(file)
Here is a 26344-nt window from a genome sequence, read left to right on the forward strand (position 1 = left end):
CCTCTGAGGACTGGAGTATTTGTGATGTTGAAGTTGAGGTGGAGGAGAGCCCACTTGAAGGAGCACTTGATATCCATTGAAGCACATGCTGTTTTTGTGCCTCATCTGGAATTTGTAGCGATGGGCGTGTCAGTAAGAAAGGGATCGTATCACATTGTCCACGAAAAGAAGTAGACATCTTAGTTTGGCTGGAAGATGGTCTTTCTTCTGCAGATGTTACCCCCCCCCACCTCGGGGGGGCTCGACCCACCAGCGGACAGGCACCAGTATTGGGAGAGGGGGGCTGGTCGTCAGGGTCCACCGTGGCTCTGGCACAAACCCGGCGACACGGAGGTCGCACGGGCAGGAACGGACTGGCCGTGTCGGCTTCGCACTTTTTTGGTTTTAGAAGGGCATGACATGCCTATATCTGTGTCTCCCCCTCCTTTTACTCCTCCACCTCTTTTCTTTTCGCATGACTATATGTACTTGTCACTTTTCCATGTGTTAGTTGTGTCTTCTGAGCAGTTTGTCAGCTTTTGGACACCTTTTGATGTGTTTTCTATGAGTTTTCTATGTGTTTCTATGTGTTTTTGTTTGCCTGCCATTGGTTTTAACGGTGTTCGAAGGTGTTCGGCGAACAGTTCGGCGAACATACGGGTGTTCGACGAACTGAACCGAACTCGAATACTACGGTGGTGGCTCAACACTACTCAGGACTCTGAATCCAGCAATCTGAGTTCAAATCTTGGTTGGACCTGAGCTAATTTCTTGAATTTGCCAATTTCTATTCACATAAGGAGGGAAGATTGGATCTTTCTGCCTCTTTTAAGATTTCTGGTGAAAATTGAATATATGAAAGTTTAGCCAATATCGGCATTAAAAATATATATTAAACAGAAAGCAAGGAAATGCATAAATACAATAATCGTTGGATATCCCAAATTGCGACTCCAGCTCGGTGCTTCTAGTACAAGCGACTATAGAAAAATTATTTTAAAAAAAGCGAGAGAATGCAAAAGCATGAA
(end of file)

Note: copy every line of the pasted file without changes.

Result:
Here is a 26344-nt window from a genome sequence, read left to right on the forward strand (position 1 = left end):
CCTCTGAGGACTGGAGTATTTGTGATGTTGAAGTTGAGGTGGAGGAGAGCCCACTTGAAGGAGCACTTGATATCCATTGAAGCACATGCTGTTTTTGTGCCTCATCTGGAATTTGTAGCGATGGGCGTGTCAGTAAGAAAGGGATCGTATCACATTGTCCACGAAAAGAAGTAGACATCTTAGTTTGGCTGGAAGATGGTCTTTCTTCTGCAGATGTTACCCCCCCCCACCTCGGGGGGGCTCGACCCACCAGCGGACAGGCACCAGTATTGGGAGAGGGGGGCTGGTCGTCAGGGTCCACCGTGGCTCTGGCACAAACCCGGCGACACGGAGGTCGCACGGGCAGGAACGGACTGGCCGTGTCGGCTTCGCACTTTTTTGGTTTTAGAAGGGCATGACATGCCTATATCTGTGTCTCCCCCTCCTTTTACTCCTCCACCTCTTTTCTTTTCGCATGACTATATGTACTTGTCACTTTTCCATGTGTTAGTTGTGTCTTCTGAGCAGTTTGTCAGCTTTTGGACACCTTTTGATGTGTTTTCTATGAGTTTTCTATGTGTTTCTATGTGTTTTTGTTTGCCTGCCATTGGTTTTAACGGTGTTCGAAGGTGTTCGGCGAACAGTTCGGCGAACATACGGGTGTTCGACGAACTGAACCGAACTCGAATACTACGGTGGTGGCTCAACACTACTCAGGACTCTGAATCCAGCAATCTGAGTTCAAATCTTGGTTGGACCTGAGCTAATTTCTTGAATTTGCCAATTTCTATTCACATAAGGAGGGAAGATTGGATCTTTCTGCCTCTTTTAAGATTTCTGGTGAAAATTGAATATATGAAAGTTTAGCCAATATCGGCATTAAAAATATATATTAAACAGAAAGCAAGGAAATGCATAAATACAATAATCGTTGGATATCCCAAATTGCGACTCCAGCTCGGTGCTTCTAGTACAAGCGACTATAGAAAAATTATTTTAAAAAAAGCGAGAGAATGCAAAAGCATGAA